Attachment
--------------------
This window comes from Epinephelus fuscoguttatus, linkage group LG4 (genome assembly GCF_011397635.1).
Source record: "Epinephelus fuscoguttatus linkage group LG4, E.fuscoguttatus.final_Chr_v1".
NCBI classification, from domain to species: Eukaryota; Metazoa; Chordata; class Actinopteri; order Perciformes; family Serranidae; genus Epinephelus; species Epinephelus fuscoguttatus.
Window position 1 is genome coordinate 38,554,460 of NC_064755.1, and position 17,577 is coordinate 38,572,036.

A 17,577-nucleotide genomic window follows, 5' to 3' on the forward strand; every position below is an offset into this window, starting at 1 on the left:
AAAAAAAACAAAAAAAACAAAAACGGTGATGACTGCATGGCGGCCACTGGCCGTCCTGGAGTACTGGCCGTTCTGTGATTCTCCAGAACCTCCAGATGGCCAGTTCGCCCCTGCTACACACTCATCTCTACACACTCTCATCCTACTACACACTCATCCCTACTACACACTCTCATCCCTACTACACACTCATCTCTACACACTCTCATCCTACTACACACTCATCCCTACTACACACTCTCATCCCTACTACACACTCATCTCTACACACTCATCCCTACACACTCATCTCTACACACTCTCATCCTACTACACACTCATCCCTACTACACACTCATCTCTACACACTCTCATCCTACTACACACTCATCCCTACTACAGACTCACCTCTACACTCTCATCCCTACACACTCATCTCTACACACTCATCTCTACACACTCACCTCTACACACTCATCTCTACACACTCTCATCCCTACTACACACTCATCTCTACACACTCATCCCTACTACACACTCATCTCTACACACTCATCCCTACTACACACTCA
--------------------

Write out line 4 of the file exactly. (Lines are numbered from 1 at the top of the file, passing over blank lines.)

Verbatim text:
Window position 1 is genome coordinate 38,554,460 of NC_064755.1, and position 17,577 is coordinate 38,572,036.